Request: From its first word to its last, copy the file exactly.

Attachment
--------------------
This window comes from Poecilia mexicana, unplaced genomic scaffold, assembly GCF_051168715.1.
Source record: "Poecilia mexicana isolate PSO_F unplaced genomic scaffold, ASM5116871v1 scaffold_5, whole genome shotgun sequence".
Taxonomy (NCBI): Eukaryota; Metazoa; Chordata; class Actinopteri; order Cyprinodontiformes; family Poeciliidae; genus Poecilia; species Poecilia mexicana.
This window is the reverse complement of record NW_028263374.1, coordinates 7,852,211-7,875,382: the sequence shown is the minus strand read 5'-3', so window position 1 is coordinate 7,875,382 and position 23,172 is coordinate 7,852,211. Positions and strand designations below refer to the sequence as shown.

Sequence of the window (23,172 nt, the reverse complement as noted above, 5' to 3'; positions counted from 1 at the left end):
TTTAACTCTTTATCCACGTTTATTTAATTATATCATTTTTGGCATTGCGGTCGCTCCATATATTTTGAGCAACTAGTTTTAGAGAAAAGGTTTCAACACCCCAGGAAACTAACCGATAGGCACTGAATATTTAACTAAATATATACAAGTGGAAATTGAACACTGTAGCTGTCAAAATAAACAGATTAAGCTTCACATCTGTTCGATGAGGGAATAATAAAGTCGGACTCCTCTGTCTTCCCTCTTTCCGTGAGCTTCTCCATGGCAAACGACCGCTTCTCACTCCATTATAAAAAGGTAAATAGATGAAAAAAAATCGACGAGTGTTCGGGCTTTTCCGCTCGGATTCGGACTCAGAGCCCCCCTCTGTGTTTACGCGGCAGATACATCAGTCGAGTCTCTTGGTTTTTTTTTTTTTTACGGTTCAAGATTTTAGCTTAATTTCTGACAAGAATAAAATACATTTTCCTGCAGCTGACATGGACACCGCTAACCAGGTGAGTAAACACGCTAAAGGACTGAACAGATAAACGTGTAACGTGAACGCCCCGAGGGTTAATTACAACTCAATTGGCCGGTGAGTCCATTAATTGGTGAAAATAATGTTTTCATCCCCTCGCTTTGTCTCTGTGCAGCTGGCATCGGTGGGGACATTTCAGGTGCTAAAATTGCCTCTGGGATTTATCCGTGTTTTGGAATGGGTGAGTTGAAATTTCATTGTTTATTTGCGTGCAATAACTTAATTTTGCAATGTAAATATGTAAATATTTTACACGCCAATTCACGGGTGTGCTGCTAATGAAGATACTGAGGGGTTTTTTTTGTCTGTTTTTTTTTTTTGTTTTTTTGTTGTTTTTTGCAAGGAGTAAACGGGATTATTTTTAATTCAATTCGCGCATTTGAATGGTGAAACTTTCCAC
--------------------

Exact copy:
This window comes from Poecilia mexicana, unplaced genomic scaffold, assembly GCF_051168715.1.
Source record: "Poecilia mexicana isolate PSO_F unplaced genomic scaffold, ASM5116871v1 scaffold_5, whole genome shotgun sequence".
Taxonomy (NCBI): Eukaryota; Metazoa; Chordata; class Actinopteri; order Cyprinodontiformes; family Poeciliidae; genus Poecilia; species Poecilia mexicana.
This window is the reverse complement of record NW_028263374.1, coordinates 7,852,211-7,875,382: the sequence shown is the minus strand read 5'-3', so window position 1 is coordinate 7,875,382 and position 23,172 is coordinate 7,852,211. Positions and strand designations below refer to the sequence as shown.

Sequence of the window (23,172 nt, the reverse complement as noted above, 5' to 3'; positions counted from 1 at the left end):
TTTAACTCTTTATCCACGTTTATTTAATTATATCATTTTTGGCATTGCGGTCGCTCCATATATTTTGAGCAACTAGTTTTAGAGAAAAGGTTTCAACACCCCAGGAAACTAACCGATAGGCACTGAATATTTAACTAAATATATACAAGTGGAAATTGAACACTGTAGCTGTCAAAATAAACAGATTAAGCTTCACATCTGTTCGATGAGGGAATAATAAAGTCGGACTCCTCTGTCTTCCCTCTTTCCGTGAGCTTCTCCATGGCAAACGACCGCTTCTCACTCCATTATAAAAAGGTAAATAGATGAAAAAAAATCGACGAGTGTTCGGGCTTTTCCGCTCGGATTCGGACTCAGAGCCCCCCTCTGTGTTTACGCGGCAGATACATCAGTCGAGTCTCTTGGTTTTTTTTTTTTTTACGGTTCAAGATTTTAGCTTAATTTCTGACAAGAATAAAATACATTTTCCTGCAGCTGACATGGACACCGCTAACCAGGTGAGTAAACACGCTAAAGGACTGAACAGATAAACGTGTAACGTGAACGCCCCGAGGGTTAATTACAACTCAATTGGCCGGTGAGTCCATTAATTGGTGAAAATAATGTTTTCATCCCCTCGCTTTGTCTCTGTGCAGCTGGCATCGGTGGGGACATTTCAGGTGCTAAAATTGCCTCTGGGATTTATCCGTGTTTTGGAATGGGTGAGTTGAAATTTCATTGTTTATTTGCGTGCAATAACTTAATTTTGCAATGTAAATATGTAAATATTTTACACGCCAATTCACGGGTGTGCTGCTAATGAAGATACTGAGGGGTTTTTTTTGTCTGTTTTTTTTTTTTGTTTTTTTGTTGTTTTTTGCAAGGAGTAAACGGGATTATTTTTAATTCAATTCGCGCATTTGAATGGTGAAACTTTCCAC